» » Seeking Development Model for Vietnam Real Estate Market

VNRE - The international workshop, “Housing development and real estate market – international experience and options for Vietnam” recently held by Ministry of Construction in Hanoi, is designed to identify the most appropriate development model for Vietnam real estate based on experiences of other countries. This is especially important in the context of Vietnam’s real estate market being regarded as the thermometer of the economy.

Lessons from foreign markets

As Vietnam’s economy is further integrated, its internal economic activities are more influenced by fluctuations of the world economy. The real estate market is particularly sensitive to economic policies. The global financial crisis arising in America was rooted in the real estate market’s breakdown. According to Doctor Halibu Khan – Chief of Economic Doctoral Training Programme of Singaporean Educational Complex, World Bank’s Supervisor, America’s failure controlling growth of the real estate market caused the “bubble,” prices were pushed up immoderately – in only 16 years housing prices in America increased fivefold – which resulted in the American financial market’s breakdown and then the world economic crisis.
Since joining the WTO, Vietnam’s economy has made great progress in attracting foreign direct investment and fostering export activities. However, Vietnam is not out of reach of the world’s economic crisis.

Although economic stimulating aid had great positive impacts on the economy, it also worsened the financial balance sheet due to the rapid spreading of domestic credit. The active participation of giant domestic corporations in the real estate market significantly increased the risk of a “bubble.”

“Singapore is a developed industrialized country but it does not depend on outside capital. Singapore says no to ODA capital, but concentrates on FDI attraction. As for the real estate market, the Government pays special attention to settling housing for residents. At the moment, 82 percent of households live in public apartments and 90 percent of the population own houses,” added Mr Khan.

Similar to Singapore, Hong Kong Authority aimed to provide long term housing for residents, despite limited land area in Hong Kong (China). According to statistics in 2009, 47.1 percent of the population lived in public apartments, in which 29 percent rented and only 18.1 percent lived in private houses subsidized by the government. Balancing supply and demand helped the Hong Kong real estate market avoid a bubble.

Diversifying capital channels

The issue of capital for the real estate market drew a lot of attention from representatives. As of July 2010, commercial bank loans for investment in real estate were VND210,770 billion (US$10 billion), with a bad debt rate of less than two percent. Considering the market demand, this is not a large number.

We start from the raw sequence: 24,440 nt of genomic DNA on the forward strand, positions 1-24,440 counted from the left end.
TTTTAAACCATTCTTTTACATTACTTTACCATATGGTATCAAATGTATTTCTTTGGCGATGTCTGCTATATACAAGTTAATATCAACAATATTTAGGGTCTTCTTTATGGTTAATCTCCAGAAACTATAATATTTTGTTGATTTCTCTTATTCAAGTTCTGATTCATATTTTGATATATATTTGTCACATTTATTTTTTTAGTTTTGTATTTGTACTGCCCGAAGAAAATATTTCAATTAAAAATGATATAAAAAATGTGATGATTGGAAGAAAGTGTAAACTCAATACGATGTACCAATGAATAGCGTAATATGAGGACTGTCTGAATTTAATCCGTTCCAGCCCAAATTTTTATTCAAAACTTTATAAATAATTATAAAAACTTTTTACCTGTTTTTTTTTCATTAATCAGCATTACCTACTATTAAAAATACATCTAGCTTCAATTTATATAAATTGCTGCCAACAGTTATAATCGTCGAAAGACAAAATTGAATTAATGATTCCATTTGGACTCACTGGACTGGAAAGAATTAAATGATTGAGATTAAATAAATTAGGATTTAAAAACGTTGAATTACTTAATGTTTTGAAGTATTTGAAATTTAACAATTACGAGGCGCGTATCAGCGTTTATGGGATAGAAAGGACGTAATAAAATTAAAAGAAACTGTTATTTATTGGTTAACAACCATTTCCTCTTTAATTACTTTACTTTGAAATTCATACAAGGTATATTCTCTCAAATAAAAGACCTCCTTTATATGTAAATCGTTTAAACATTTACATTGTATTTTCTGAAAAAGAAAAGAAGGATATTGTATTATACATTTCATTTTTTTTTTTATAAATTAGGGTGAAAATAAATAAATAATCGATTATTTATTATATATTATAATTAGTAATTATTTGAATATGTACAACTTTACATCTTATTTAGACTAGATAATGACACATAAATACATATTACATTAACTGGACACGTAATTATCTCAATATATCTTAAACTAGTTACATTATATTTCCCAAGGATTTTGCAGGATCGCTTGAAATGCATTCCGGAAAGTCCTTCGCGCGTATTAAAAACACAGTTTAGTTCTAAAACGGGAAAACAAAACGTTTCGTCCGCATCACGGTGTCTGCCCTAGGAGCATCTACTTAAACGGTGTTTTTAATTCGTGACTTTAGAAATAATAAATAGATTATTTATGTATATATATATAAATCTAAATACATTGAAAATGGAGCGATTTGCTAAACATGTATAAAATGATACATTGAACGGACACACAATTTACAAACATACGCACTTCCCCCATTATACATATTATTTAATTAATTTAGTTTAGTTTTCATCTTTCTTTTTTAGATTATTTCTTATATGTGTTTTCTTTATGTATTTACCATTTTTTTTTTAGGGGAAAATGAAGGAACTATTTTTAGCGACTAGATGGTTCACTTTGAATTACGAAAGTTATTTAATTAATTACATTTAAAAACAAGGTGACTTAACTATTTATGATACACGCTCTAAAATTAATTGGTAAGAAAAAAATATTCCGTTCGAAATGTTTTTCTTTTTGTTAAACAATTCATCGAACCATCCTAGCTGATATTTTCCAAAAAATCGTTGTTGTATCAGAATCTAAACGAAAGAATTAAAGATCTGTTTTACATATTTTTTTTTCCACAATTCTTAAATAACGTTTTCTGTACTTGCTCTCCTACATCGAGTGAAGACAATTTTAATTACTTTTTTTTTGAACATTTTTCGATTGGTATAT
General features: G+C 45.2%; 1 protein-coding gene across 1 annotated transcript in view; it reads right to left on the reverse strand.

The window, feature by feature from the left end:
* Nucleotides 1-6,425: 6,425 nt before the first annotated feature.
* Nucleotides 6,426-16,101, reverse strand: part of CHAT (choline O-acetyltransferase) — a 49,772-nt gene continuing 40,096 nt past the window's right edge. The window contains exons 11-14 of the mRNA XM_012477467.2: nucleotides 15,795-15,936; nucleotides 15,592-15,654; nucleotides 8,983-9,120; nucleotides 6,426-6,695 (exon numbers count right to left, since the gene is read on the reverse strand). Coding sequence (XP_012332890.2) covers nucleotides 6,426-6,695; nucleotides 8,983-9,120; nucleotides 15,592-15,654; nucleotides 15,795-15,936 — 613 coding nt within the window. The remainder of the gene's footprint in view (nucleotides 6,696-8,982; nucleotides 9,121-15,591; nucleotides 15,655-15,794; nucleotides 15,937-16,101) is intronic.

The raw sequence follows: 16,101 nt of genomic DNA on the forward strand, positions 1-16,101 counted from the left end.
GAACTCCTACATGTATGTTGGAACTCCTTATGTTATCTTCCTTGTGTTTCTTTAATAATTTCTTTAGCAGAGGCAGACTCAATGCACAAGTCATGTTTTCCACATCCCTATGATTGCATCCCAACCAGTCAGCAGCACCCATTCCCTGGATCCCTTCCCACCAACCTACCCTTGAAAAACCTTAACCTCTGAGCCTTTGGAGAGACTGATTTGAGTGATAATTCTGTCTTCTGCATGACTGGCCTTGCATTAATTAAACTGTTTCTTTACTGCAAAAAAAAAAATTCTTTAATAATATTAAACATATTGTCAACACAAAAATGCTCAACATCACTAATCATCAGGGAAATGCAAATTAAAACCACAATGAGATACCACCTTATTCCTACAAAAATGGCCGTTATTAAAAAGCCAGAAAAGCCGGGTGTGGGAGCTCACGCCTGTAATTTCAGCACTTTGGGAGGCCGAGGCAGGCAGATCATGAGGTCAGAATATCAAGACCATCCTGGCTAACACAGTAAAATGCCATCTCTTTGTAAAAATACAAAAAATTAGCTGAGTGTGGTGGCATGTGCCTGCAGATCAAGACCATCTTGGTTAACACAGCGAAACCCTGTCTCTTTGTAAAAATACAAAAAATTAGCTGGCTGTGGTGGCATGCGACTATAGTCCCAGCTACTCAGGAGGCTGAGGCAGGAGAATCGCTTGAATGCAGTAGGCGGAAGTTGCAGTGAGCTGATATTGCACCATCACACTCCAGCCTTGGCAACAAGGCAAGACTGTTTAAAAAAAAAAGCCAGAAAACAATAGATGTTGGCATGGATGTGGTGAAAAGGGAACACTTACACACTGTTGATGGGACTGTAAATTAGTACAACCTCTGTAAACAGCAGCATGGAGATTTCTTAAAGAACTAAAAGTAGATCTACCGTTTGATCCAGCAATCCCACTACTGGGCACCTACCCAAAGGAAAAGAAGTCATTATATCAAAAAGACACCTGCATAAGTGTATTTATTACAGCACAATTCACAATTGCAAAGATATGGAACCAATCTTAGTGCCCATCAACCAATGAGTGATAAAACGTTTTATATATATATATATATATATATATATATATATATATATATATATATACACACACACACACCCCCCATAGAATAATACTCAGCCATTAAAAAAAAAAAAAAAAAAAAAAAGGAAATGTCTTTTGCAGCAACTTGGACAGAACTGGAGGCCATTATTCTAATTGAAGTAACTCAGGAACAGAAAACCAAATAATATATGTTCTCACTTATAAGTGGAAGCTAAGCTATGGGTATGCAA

In the developed and saturated market of Japan, the government always encourages private capital in urban development to stimulate market development. The government will assist with soft loans at zero or low interest rate, by directly joining projects, as well as lend long term capital at low interest rate through the Japanese Development Bank.

Besides, the real estate market receives huge financial assistance from other channels such as real estate valorisation and real estate investment trusts, which are effective capital attraction channels for private real estate developers and construction companies. As for public works, especially infrastructure construction, national and local budget will make investment by issuing bonds.

Considering the Hong Kong real estate market, despite many difficulties after the crisis, banks still lent with securities to stimulate investment. Therefore, in 2009, while economies around the world worried about dealing with the crisis, the number of Hong Kong real estate contracts signed soared by up to 20 percent.

The governor formed a control and oversight office for the market and built a real estate price index on the basis of repeated transactions, not allowing a bubble to happen.

According to Mr Nguyen Tran Nam, Deputy Minister of Construction, the ultimate model to stabilize and develop the Vietnam land and housing market is to create a housing savings budget. Accordingly, each wage-earner, whether a homeowner or not, will pay about one percent of monthly salary for a housing fund, which will be returned to them when they retire. The government will use this fund to provide housing for low income earners.

Reported by Luong Tuan | VCCI

Post a Comment